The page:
Lithuanian language ideals
At the beginning of the discussion, we asked the students to spontaneously describe several distinct varieties of Lithuanian (the standard Lithuanian, the youth speech, local dialect and Vilnius speech). As expected, the attitudes towards these varieties differed significantly. Many students associate the standard Lithuanian with the official variety which is spoken in TV and radio. The standard Lithuanian has often been described as the only correct and genuine variety of Lithuanian but, however, unnatural or as constraining lively communication. The students experienced some difficulties in distinguishing Vilnius speech as a distinct variety. It was often equated to the standard Lithuanian but quite a few students highlighted that in Vilnius many people speak Russian and that Vilnius speech is very ‘mixed’. It was also felt that Vilnius speech has high prestige among youth.
The youth speech was described as incorrect and rude to outsiders but as providing freedom for peer-communication. The ways how local dialects were treated differed across the cities: in some cities the local dialect was described as very beautiful and unique, in others – as ugly, unsuitable to use in domains outside home, and sometimes even as a reason for mockery. In general, however, opinions differed even within the same school.
Later we asked the students to complete a task in which they had to choose personality traits that best described a speaker of a particular variety. The students were given 56 cards with a number of traits (28 positive and 28 negative counterparts). First, they had to pick up the cards they thought were appropriate to the speaker of a variety in question, and then they had to decide which of those cards best described the speaker. The students had to place the cards around the symbolic image of a speaker so that the most typical traits were placed closest to the image.
Our young experts described a typical speaker of the standard Lithuanian as ‘educated’ (79%), ‘intelligent’ (65%), ‘conscientious’ (49%), ‘responsible’ (47%), ‘urban dweller’ (47%), and ‘self-assured’ (45%), but also as ‘cold’ (18%) and ‘boring’ (15%). With Vilnius speech the students often associated traits like ‘urban dweller’ (85%), ‘open-minded’ (44%), ‘modern’ (41%), and sometimes ‘insincere’ (15%).
A typical speaker of the youth language was usually described as youthful and modern. This type of personality is most attractive to the students – such person is seen as interesting, friendly, funny, and cool. However, they also thought that such person may give an impression of someone uneducated, frivolous, and irresponsible. The stereotype of a speaker of a local dialect, on one hand, included such positive traits as ‘interesting’ (59%), ‘sincere’ (55%), ‘warm’ (55%), and ‘funny’ (41%). On the other hand, such person was often associated with generally less attractive social qualities like ‘country man’ (59%), ‘old-minded’ (35%), ‘old-fashioned’ (42%), ‘narrow-minded’ (26%), and ‘uneducated’ (16%).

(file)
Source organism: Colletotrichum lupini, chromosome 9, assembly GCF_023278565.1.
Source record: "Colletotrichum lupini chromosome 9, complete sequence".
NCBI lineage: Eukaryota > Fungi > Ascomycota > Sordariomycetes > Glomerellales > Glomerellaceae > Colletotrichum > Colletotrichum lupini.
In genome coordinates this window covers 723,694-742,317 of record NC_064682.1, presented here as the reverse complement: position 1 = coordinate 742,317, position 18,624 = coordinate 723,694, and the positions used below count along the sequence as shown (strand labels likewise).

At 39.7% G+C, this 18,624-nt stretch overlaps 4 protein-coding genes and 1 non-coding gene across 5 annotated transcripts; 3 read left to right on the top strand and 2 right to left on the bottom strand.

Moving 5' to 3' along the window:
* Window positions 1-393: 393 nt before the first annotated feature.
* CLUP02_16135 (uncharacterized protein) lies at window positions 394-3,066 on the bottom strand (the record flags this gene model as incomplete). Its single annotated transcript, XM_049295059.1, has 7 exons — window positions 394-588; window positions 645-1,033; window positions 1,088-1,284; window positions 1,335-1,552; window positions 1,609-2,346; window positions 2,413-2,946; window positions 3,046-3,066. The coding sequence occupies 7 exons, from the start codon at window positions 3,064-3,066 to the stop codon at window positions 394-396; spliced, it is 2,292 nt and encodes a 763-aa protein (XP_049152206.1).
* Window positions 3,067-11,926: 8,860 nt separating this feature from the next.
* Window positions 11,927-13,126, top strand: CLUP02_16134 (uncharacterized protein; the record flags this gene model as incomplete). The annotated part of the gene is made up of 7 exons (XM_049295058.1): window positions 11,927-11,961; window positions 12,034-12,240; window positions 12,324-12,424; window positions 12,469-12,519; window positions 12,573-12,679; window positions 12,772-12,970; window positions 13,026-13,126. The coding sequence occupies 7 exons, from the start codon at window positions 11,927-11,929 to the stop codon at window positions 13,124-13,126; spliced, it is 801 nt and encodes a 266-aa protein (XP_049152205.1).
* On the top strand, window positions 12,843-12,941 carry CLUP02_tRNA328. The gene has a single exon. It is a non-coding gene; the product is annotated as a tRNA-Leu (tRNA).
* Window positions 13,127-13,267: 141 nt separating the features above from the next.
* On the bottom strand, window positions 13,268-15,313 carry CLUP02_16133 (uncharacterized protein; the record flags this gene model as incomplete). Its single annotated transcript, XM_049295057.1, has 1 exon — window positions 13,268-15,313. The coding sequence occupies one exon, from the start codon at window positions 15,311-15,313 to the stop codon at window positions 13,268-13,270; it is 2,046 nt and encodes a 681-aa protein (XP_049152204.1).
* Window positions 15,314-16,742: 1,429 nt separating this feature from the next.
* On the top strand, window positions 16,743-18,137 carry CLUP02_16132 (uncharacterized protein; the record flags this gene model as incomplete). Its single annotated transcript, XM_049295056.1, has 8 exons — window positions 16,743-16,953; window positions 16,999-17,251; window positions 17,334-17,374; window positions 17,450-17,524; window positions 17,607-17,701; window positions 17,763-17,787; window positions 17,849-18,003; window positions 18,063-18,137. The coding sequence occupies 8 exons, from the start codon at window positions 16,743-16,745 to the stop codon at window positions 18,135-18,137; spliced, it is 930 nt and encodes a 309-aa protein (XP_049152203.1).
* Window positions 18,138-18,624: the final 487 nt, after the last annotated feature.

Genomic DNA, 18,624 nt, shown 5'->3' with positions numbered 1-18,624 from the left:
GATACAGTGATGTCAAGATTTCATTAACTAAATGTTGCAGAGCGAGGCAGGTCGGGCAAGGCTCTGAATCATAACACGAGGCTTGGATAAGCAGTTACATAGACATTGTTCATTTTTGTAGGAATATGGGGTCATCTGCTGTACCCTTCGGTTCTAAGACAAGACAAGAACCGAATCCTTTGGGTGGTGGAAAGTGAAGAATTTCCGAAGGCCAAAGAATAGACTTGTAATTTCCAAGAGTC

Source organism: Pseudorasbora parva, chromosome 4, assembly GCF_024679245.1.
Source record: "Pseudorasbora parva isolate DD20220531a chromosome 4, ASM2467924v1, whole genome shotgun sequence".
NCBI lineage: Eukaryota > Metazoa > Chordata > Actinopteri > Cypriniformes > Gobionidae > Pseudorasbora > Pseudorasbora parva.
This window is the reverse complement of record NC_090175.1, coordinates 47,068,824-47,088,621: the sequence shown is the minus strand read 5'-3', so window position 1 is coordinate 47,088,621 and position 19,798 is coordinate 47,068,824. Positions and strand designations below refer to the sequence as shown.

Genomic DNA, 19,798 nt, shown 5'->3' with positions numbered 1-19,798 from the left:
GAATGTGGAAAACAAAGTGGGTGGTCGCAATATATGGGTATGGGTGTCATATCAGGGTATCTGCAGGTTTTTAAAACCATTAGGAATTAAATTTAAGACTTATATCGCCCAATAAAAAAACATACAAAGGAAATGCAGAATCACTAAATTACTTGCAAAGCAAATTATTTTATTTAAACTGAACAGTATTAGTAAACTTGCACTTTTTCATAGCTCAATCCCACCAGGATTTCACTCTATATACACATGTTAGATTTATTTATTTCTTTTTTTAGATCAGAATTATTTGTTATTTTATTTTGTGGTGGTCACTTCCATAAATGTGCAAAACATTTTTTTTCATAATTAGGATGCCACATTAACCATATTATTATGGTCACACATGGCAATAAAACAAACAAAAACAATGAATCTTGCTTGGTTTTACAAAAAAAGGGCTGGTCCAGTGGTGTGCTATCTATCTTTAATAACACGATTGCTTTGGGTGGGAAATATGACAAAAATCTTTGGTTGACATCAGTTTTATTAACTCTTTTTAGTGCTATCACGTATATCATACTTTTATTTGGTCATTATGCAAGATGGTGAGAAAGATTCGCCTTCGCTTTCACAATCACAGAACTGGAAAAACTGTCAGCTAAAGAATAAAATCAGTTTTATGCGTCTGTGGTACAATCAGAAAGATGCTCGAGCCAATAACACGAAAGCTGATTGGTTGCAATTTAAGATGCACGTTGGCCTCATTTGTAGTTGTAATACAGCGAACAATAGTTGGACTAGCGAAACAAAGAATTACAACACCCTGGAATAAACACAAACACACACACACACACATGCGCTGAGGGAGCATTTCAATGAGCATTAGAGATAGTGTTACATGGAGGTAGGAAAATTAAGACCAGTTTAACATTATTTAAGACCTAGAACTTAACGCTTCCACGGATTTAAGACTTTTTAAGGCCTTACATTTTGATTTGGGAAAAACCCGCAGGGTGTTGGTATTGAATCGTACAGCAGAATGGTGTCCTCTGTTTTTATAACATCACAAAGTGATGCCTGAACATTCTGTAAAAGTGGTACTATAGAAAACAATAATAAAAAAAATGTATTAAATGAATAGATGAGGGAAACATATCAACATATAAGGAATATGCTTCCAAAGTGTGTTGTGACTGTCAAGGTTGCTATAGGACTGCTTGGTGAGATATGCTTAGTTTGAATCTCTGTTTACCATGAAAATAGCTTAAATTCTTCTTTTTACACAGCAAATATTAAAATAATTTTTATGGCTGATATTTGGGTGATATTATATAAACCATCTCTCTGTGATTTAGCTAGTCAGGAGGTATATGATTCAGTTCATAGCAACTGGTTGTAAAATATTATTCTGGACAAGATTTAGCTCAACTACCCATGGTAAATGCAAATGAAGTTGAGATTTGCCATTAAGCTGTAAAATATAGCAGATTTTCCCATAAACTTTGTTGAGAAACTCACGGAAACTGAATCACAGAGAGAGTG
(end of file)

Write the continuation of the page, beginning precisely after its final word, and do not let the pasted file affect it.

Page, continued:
Generally, how a variety is assessed is closely related to the evaluation of its speakers. Speakers of the standard Lithuanian, which is often treated as prestigious and correct language, are usually seen as well-mannered, more talented, and situated higher in overall social hierarchy. Vilnius speech, it seems, adds additional flavour of being modern and open-minded. In comparison, the status of the youth speech and local dialects is rather controversial. On one hand, prevailing official ideology labels them as non-standard varieties and students treat them as less correct and inappropriate for use in public. On the other hand, it is important that these varieties are valued as own, ordinary varieties.
It is noteworthy that youth perceive language as a symbolic resource and use it to construct their identity(-ies). Their communicative competence allows them to (re-)evaluate a communicative situation and control their self-image. In order to achieve this, young people have to embrace and combine a set of varieties which are prevalent in different social contexts: peer-groups, family, school, public events, etc. Although the students attributed different values to different linguistic varieties, they often emphasised that all languages and all varieties are necessary and appropriate depending on a situation and an addressee.